MEPs condemn sexual assaults and forced “virginity tests” in Libya and Egypt

The European Parliament has strongly denounced sexual assaults on women in Libya and Egypt as well as the forced “virginity tests” that have taken place in Egypt.

Women’s rights must be respected in the new democratic and legal structures of these societies, MEPs said in a resolution adopted on 7th April.

The Parliament pointed out that “women have actively participated in the uprisings for more democracy, rights and freedoms in North Africa and the Middle East” but that “the incumbent regimes in Libya and Egypt have resorted to sexual assaults as part of the conflict surrounding these revolutions.”

MEPs called on the Commission and Member State governments “to strongly oppose the use of sexual assaults on, and intimidation and targeting of, women in Libya and Egypt”.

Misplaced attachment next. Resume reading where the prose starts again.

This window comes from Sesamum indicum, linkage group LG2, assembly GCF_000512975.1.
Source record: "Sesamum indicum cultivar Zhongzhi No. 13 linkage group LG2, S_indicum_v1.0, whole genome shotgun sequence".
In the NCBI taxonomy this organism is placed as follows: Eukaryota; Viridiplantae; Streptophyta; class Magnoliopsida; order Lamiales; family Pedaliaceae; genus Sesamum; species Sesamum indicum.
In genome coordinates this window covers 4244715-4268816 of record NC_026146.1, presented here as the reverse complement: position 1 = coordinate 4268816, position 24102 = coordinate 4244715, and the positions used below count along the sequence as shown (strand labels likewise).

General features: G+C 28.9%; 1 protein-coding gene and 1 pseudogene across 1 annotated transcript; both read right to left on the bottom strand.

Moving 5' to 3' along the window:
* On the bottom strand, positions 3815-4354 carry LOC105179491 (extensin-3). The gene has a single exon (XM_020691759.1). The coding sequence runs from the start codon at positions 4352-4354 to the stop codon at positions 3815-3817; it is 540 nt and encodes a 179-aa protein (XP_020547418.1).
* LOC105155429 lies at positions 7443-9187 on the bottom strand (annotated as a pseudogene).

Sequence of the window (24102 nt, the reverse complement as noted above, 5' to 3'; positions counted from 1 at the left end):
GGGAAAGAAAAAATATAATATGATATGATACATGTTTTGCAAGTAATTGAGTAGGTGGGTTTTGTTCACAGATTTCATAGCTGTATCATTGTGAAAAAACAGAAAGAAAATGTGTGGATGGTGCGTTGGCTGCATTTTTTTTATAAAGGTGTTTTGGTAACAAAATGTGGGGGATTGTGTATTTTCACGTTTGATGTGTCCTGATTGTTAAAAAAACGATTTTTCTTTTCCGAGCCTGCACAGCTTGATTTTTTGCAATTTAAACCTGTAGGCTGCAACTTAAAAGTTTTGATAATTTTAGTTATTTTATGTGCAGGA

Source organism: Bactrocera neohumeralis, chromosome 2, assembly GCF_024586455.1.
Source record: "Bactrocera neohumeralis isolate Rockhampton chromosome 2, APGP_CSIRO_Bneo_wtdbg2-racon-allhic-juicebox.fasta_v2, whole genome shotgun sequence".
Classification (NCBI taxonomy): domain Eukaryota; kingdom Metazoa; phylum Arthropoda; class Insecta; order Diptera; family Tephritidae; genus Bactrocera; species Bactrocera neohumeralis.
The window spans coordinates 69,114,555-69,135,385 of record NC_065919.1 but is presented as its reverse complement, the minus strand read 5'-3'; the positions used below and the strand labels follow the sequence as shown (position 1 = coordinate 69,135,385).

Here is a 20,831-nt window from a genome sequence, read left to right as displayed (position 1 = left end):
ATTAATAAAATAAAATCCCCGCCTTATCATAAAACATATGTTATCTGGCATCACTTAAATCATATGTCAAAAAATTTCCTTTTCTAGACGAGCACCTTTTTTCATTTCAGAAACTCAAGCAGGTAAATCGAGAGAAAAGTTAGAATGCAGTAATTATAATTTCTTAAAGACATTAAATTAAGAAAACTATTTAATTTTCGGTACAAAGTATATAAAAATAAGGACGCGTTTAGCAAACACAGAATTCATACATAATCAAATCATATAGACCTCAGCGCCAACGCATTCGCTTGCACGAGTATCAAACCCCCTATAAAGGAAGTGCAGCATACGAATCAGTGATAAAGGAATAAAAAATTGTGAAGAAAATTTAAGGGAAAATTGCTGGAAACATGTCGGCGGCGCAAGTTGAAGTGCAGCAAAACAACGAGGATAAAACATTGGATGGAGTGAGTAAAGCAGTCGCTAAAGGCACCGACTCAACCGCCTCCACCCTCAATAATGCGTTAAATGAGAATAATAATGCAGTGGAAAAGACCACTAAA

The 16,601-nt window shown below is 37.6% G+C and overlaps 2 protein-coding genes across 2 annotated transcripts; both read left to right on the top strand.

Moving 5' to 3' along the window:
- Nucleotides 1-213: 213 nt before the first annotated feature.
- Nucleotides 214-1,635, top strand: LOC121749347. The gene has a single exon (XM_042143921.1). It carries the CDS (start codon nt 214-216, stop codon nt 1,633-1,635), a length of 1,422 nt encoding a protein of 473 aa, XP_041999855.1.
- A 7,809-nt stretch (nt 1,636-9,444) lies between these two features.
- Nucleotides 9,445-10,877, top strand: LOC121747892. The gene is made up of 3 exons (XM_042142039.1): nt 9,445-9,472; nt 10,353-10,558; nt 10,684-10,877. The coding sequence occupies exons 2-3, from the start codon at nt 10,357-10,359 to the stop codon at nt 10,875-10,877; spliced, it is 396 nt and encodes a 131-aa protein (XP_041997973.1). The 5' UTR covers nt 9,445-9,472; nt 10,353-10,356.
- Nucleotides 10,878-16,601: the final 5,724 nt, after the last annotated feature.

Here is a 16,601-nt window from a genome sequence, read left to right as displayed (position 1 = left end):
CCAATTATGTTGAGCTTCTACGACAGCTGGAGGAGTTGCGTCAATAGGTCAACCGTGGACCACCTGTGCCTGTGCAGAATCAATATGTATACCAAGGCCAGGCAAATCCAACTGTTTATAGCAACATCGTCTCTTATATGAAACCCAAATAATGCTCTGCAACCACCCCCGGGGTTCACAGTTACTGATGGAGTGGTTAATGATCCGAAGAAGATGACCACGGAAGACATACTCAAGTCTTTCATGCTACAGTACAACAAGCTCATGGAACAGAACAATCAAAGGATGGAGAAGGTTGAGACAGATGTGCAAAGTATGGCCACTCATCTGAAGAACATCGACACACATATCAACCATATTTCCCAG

The Parliament “strongly condemns forced ‘virginity tests’ inflicted by the Egyptian army on women protesters arrested in Tahrir Square and considers this practice as unacceptable, as it amounts to a form of torture,” MEPs said in the resolution.

The case of a Libyan woman, Iman al-Obeidi, who told reporters in a Tripoli hotel about being gang-raped and abused by soldiers and is now being sued for defamation by the men she is accusing of rape is highlighted in the resolution, which was adopted by show of hands.

“The changes taking place in North Africa and the Middle East must contribute towards the ending of discrimination against women and their full participation in society on equal terms with men,” the European Parliament said.

The MEPs said specific actions should be taken “with a view to achieving an effective and systematic equality approach in the European Neighbourhood Policy (ENP) countries.”